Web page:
Attitudinal, motivational and behavioural correlates of ethical leadership in healthcare teams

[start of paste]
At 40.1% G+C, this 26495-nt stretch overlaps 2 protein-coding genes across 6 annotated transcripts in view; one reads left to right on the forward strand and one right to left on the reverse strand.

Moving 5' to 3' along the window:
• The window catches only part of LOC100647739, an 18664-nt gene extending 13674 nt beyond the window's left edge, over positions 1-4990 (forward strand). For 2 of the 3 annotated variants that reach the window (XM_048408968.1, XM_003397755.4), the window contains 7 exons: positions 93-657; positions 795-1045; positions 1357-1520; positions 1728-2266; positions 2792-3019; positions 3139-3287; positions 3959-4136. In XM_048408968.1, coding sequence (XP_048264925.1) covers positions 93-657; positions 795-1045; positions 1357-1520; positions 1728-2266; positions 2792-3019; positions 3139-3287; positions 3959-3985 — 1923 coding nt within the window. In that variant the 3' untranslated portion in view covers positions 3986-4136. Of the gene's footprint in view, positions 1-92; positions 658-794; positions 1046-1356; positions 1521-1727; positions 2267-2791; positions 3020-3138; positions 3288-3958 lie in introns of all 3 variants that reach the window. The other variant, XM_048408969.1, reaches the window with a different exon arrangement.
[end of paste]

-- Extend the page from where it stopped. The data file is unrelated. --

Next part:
Competitive demands and the constant pressure for rapid technological, economic and organisational change and improvement have a profound impact on different company environments. Managing organisational change while maximising quality and economic profit without neglecting ethical principles, moral imperatives and professional standards set new demands on leaders' roles and responsibilities in all organisational settings, especially in healthcare institutions. The formation of professional identity, a complex process of integration of personal values and morals with professional standards, can only be achieved through interaction with other professionals. This interprofessional collaboration involves open communication about the professional roles and diverse experiences, as well as the consideration and exchange of different perspectives. Ethical leadership is defined and measured differently, depending on the aspects of leadership the researchers consider to be crucial. Brown, Trevio and Harrison argue that ethical leaders are role models, and their integrity, honesty and fair treatment of employees encourage ethical behaviour within the organisation.